For instance, you might commit to not working late on certain days unless there is a crisis. Additionally, set aside a time at home during which you will not check or respond to work-related emails or voice mails. Your health should always be your No. If you are not in good shape physically, mentally, and emotionally, both your work life and your personal life will suffer. Take care of yourself by eating healthy meals especially breakfast , exercise at least three times per week and sleep a minimum of seven hours per night.
While you may not think you have time to add exercise and extra sleep to your jam-packed schedule, these practices relieve stress, raise your energy level, increase your stamina, improve your mental clarity, boost your immune system, and make you a happier, more engaged, and more productive person. Additionally, refrain from the excessive use of alcohol, tobacco, or drugs to relieve stress. These substances only tend to keep the body in a stressed state and cause even more problems.
Relationships with family, friends, and loved ones are, by far, the greatest source of inner satisfaction. If your job or career is damaging your personal relationships, both areas will ultimately suffer. Sure there will be days when you will need to work overtime. The issue becomes problematic when these days become the rule, not the exception. By making your personal relationships a priority, your productivity and effectiveness on the job will actually increase. As much as work, health, and relationships take priority in your life, it is also important to schedule time for your own renewal.
Indulge in some small pleasure daily.
Take at least 30 minutes of uninterrupted "you time. Connect with your spiritual source. Belief in God, or a higher power, can be a deep well from which to draw inspiration, guidance, and strength. Setting aside a weekly day of rest can be helpful, as well. Develop a mental on-off switch between work and home. It helps to establish a transitional activity between the two realms. This might consist of listening to music or recorded books during your evening commute, exercising at the fitness center, running errands, or keeping personal appointments.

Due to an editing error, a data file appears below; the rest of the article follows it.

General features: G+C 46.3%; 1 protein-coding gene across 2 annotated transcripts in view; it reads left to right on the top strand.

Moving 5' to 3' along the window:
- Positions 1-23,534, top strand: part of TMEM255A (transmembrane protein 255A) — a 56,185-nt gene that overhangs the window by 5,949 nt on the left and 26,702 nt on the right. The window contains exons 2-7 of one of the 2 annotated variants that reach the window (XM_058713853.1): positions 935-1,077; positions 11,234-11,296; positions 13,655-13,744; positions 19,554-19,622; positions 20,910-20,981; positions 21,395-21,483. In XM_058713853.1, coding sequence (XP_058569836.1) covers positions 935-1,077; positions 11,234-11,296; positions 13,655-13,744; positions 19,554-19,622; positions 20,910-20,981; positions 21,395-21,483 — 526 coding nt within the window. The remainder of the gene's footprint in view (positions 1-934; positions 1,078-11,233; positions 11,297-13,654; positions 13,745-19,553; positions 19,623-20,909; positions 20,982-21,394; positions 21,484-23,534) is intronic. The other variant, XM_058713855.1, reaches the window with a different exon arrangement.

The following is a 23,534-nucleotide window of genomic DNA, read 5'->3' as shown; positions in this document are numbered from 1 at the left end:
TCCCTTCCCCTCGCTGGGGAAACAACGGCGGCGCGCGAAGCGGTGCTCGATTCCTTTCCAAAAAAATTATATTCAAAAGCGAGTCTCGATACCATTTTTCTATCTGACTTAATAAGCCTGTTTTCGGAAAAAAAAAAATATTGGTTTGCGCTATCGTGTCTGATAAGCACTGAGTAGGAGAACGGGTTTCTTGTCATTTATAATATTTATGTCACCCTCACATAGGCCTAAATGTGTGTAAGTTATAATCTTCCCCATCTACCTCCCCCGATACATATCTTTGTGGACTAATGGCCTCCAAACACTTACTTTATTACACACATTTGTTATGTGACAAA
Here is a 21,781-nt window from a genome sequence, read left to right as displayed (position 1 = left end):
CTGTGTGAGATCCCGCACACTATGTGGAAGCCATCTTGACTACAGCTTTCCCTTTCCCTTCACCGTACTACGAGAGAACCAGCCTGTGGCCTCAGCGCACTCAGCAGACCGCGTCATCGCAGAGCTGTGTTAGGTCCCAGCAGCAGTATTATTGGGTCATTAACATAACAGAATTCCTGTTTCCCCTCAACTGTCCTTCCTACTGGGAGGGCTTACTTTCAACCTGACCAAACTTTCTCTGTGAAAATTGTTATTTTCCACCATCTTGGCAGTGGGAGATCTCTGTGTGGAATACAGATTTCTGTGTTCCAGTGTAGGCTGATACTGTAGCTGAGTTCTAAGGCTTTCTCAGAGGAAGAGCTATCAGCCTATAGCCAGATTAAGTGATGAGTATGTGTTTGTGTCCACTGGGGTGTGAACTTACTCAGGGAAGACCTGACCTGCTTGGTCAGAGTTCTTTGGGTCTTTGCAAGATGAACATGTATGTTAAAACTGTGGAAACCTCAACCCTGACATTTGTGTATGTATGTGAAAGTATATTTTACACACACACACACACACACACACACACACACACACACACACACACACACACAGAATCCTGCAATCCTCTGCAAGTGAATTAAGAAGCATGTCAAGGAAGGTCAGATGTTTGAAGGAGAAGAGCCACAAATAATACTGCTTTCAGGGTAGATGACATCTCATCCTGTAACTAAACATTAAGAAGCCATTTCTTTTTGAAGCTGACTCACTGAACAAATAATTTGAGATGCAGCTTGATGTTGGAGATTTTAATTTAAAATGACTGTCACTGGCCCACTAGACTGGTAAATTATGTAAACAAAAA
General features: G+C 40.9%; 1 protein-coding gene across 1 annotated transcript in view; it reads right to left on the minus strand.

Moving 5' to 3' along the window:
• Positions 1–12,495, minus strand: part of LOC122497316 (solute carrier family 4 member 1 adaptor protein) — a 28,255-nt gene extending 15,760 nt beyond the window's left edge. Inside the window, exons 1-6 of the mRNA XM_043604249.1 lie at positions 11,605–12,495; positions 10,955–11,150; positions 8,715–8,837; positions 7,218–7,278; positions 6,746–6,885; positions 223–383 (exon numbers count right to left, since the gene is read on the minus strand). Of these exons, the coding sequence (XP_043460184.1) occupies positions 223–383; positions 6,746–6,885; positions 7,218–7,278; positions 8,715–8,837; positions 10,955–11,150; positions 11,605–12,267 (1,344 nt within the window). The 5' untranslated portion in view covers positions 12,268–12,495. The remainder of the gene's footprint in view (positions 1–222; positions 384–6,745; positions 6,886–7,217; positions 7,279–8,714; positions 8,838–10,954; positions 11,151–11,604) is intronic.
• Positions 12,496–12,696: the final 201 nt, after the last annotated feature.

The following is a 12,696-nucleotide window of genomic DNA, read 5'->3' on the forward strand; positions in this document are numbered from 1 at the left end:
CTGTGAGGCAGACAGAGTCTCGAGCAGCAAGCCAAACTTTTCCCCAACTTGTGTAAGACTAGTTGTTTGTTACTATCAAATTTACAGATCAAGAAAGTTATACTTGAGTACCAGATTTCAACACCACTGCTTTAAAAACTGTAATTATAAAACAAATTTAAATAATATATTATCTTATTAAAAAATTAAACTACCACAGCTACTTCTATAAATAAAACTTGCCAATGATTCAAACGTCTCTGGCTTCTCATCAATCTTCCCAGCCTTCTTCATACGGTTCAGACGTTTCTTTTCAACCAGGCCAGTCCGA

Scheduling such activities immediately following your normal work hours also prevents you from spending that extra twenty minutes at the office which then turns into several hours. Many forward-thinking companies today are creating policies and programs that facilitate work-life balance. Find out what options your business offers in terms of flex hours, telecommuting, a compressed work week, job-sharing, or part-time employment. If your company does not yet have a flexible scheduling program, consider proposing one.
Using time more efficiently is an important skill that everyone from the receptionist to the CEO can learn. Adopting the right combination of time-management practices can cut stress and save you up to an hour a day. This can include the use of technology to become more organized, grouping emails and voice messages, avoiding procrastination and learning to say "no.
If you are overwhelmed at work, and it is causing undue stress don't suffer in silence. Untenable work situations can usually be alleviated, but it will take some assertiveness on your part. Similarly, if a balanced life continues to elude you, or you are experiencing chronic stress, talk with a professional -- a counselor, mental health worker, or clergyperson.
Take advantage of the services offered by your employee assistance program.